Entrepreneurship is the riskiest, toughest, and most challenging journey at every level.

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Rania Hoteit is a multi award-winning entrepreneur, expert judge on global startup competitions, international speaker, adviser, author and social impact leader in gender equality, education, and industry innovation with recognition from the White House, United Nations, UK Parliament, and other prestigious awards. She is the CEO of ID4A Technologies, a global technology company that was recognized by the White House for fostering the development of advanced manufacturing in the US as in the world; named as one “Best Entrepreneurial Companies in America” on the 2016 Entrepreneur 360 List, honored on The Elite 2018 Inc. 5000 List of “America’s Fastest Growing Private Companies”; and recognized on the 2019 RL100 ranking of the ‘Most Impactful Companies in North America’.

Throughout her executive career, she turned technologies into viable startups, transforming markets, and creating radical changes within her industry. As an innovator and entrepreneur, Rania worked in cross-disciplinary collaborations with leading global companies in design, technology, and business innovation, and she pioneered proprietary R&D and innovative processes in advanced manufacturing, Ai and robotics. With her depth of expertise and success record, Rania is a sought-after adviser who guides innovation transformation and business growth for startup companies around the world, contributing to the development of new products and facilitating investment opportunities for the next generation of innovators and entrepreneurs.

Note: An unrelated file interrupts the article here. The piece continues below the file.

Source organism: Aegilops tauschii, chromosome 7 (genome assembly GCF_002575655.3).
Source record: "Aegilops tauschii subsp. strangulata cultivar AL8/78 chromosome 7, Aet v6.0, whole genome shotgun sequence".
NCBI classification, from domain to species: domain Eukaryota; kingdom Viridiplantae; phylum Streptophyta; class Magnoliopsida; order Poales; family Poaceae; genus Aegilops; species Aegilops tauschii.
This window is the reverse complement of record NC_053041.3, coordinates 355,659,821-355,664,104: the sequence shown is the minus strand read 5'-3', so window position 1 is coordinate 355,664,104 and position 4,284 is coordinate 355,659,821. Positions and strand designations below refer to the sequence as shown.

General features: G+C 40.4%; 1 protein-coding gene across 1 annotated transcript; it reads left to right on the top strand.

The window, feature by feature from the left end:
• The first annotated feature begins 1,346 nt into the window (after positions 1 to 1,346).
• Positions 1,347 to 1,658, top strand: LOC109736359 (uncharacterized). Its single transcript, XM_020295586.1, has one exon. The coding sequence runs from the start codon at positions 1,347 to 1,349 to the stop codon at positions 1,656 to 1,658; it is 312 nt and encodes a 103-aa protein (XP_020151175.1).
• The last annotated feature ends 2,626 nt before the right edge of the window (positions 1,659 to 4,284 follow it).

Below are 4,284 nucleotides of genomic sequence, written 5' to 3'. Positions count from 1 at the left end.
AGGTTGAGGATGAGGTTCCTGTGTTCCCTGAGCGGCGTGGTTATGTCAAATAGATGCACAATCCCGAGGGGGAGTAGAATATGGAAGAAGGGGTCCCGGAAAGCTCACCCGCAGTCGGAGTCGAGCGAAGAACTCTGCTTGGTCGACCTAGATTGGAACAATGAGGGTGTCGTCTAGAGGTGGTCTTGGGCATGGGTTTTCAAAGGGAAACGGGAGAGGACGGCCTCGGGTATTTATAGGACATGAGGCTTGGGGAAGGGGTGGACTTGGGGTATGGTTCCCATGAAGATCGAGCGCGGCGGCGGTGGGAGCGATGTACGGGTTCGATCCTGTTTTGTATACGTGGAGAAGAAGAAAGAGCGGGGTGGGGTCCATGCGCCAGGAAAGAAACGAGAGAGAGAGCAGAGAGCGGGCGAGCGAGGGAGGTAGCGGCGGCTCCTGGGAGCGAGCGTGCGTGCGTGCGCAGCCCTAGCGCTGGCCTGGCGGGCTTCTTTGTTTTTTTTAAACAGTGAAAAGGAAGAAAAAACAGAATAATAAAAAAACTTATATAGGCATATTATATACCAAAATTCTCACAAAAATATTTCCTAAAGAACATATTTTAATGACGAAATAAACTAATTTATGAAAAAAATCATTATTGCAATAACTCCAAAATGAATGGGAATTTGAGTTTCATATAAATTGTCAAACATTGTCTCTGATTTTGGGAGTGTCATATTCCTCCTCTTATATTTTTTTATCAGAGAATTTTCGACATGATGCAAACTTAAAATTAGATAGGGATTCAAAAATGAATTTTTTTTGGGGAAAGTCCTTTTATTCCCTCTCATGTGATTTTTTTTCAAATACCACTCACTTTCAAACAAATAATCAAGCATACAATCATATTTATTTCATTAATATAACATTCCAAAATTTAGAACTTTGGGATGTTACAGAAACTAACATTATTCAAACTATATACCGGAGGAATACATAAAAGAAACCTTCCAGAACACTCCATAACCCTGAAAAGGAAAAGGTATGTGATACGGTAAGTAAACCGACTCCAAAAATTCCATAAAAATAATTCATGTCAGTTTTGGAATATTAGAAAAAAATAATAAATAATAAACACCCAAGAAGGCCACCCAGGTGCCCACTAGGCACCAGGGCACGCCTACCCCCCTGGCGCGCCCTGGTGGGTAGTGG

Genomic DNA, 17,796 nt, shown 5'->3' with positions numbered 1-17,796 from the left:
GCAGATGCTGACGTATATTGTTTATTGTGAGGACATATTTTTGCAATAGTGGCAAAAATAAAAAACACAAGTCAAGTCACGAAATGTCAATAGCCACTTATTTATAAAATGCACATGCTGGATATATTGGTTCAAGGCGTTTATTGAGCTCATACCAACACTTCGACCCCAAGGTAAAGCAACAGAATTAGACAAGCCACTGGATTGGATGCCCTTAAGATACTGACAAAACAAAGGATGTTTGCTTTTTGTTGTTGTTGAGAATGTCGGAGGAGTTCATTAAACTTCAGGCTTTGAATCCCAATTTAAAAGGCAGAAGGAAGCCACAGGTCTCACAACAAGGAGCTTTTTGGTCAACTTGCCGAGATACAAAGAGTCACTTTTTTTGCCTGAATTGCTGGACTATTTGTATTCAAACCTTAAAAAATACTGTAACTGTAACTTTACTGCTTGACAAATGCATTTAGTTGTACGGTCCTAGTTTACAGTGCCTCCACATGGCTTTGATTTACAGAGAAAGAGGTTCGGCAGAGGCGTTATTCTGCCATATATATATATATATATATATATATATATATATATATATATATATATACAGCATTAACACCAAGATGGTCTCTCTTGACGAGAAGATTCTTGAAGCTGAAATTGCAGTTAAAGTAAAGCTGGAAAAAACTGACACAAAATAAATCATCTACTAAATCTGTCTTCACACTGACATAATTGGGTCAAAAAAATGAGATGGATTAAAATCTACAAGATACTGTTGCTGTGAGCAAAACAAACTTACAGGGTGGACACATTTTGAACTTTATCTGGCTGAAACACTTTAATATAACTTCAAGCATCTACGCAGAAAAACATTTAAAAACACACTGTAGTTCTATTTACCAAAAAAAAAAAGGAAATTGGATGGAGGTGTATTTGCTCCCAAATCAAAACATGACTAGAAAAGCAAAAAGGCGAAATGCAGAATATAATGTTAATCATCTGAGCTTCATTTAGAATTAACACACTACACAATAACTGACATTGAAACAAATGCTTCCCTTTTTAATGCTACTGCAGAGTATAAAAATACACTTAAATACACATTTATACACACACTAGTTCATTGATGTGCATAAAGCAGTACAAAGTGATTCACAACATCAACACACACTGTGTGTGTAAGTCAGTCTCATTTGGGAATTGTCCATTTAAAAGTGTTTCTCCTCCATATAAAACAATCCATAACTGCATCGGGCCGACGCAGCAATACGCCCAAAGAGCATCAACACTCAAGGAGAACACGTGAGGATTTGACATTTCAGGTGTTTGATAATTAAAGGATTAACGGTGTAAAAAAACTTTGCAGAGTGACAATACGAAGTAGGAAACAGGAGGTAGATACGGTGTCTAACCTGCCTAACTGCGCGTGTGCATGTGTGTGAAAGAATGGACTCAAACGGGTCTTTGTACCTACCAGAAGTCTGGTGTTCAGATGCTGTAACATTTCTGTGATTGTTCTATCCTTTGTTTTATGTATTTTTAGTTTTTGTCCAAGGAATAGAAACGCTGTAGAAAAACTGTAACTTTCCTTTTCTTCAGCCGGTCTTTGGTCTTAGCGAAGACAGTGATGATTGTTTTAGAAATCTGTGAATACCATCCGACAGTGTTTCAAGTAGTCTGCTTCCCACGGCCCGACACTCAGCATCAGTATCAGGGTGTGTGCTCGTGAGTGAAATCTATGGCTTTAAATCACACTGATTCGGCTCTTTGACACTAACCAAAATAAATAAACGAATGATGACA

Rania received the “Ambassador of The Year” 2016 Award by Blossom Wealth Management for propelling entrepreneurship and innovation. She was recognized amongst 55 global leaders at the United Nations Global People’s Summit where she spoke on human rights abuses in the global production pipeline, and how automation, Ai and Robotics can be deployed to reduce the global exploitation of labor. Rania has been featured in the Huffington Post, Forbes, Inc, Entrepreneur, The Economist, and other notable publications. She was named by Thrive Global as one of the ’50 Most Prominent Influencers’, and was recognized by Inc Magazine amongst “America’s Top Entrepreneurs” who are leading the “Most Inspiring Companies of 2018”.